To understand Barclay (Barc) Simpson—founder and prime mover of the Simpson Manufacturing Company– one must first understand his core product. Stripped down to its essence, the Simpson Strong-Tie (also known as a connector) is a piece of bent metal joinery that ties one structural element of a building to another. Among other things, these relatively small, but highly engineered metal pieces make large load-bearing walls unnecessary, allowing architects to open up floor plans and general contractors to reduce building costs, while exponentially increasing the resilience of buildings under the heightened pressures of earthquakes and hurricanes.

From a construction engineering standpoint, the most important change in the connector business came when a simple, generic metal piece was redesigned to be one element in an integrated structural system of metal and non-metal products that both tied together individual framing materials and created what came to be known as “a continuous load path” aimed at lashing together the entire building through the systematic distribution of loads.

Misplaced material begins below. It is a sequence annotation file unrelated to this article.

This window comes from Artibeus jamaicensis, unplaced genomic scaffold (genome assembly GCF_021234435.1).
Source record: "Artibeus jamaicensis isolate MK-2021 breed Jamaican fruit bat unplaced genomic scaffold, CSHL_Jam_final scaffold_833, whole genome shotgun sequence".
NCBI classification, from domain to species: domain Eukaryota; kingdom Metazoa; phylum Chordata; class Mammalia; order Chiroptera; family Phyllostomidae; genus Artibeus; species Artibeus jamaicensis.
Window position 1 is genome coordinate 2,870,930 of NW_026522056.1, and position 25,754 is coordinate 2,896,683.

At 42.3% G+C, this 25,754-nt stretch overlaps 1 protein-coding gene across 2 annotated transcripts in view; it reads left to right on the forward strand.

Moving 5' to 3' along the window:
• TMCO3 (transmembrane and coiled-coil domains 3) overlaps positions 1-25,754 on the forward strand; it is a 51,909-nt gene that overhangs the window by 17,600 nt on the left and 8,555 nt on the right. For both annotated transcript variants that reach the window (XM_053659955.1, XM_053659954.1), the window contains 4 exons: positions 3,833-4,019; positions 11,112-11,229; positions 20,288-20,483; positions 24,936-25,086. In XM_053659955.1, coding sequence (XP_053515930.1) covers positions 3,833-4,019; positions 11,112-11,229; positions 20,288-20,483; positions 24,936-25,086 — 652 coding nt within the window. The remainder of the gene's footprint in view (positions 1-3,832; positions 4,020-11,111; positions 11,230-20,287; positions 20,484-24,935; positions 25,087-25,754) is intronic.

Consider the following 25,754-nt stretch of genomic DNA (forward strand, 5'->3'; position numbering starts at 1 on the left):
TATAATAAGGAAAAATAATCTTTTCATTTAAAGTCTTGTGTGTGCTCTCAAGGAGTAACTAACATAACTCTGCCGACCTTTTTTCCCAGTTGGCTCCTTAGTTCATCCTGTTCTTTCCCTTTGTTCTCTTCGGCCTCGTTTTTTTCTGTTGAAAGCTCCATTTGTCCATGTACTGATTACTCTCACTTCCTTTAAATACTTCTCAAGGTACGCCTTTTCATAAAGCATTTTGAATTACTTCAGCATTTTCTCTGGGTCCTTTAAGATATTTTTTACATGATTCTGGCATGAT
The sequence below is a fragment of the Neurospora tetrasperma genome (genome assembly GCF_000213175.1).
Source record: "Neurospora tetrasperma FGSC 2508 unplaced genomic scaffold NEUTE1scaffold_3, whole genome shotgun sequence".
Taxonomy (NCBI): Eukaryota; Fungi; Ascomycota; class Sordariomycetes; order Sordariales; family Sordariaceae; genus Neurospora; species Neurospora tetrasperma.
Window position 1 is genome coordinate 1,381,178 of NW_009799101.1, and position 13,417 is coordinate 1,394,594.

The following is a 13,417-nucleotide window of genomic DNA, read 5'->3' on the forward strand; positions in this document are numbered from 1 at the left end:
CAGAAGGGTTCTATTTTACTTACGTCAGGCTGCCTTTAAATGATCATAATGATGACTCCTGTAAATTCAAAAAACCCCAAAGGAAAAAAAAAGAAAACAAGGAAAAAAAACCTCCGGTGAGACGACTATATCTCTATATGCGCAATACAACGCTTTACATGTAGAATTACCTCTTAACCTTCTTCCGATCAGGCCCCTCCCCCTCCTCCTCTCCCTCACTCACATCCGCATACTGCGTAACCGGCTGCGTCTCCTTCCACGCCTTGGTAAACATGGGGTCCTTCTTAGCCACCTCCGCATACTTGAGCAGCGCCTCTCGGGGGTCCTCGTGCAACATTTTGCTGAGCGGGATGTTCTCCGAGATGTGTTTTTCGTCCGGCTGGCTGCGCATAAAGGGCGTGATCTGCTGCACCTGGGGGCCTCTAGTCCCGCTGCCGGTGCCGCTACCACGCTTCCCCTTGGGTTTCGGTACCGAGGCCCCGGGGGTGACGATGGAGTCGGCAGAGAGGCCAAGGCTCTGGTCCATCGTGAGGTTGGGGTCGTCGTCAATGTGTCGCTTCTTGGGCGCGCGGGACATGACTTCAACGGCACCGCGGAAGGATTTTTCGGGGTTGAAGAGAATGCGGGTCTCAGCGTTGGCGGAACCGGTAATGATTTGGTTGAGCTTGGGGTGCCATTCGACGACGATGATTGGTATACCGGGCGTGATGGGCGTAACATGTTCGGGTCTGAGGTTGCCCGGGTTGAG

This part not only helped Barclay build a fabulously valuable company from nothing, but it also became a symbol of his very particular style of ethical leadership.  Above all else Barclay’s genius had to do with making linkages between people—between managers and employees, between businesses and the communities which harbored them, between profit and the support of non-profit organizations that sustain the basic cultural economies of human life–art, education, literacy, and the active assistance of young people from under-resourced communities.

Barclay’s belief in the imperative to tie things together, to distribute loads, to make connections was the underlying metaphor of his life.

Read more about Barclay in my new book Strong Ties: Barclay Simpson and the Pursuit of the Common Good in Business and Philanthropy, coming out May 17, 2022. Click here to pre-order.